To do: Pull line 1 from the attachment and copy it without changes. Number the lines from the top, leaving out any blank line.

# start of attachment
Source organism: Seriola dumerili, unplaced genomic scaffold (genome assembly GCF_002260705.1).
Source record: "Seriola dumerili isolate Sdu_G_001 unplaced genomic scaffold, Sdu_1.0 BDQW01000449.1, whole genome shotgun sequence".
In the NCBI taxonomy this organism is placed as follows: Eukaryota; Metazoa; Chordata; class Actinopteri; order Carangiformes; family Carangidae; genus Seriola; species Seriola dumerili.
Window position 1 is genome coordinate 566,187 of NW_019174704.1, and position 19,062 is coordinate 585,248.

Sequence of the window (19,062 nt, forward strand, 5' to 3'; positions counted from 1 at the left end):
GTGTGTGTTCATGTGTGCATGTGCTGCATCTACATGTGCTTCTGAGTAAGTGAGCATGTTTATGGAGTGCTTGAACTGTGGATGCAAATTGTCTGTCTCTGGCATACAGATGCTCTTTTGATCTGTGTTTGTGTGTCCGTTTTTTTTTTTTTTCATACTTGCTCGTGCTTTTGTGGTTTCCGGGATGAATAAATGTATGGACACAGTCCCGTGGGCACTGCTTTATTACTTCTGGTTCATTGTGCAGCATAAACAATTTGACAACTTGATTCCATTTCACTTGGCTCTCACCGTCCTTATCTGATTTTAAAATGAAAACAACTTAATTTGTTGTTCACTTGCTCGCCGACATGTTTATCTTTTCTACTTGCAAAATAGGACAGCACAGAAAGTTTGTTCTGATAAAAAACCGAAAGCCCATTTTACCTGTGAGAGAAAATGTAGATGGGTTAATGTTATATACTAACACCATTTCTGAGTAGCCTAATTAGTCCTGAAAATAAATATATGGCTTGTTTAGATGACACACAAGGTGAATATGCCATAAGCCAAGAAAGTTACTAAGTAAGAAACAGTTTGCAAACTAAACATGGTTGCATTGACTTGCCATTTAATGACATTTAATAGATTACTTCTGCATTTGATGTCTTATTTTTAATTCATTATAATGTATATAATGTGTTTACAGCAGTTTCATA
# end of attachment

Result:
Source organism: Seriola dumerili, unplaced genomic scaffold (genome assembly GCF_002260705.1).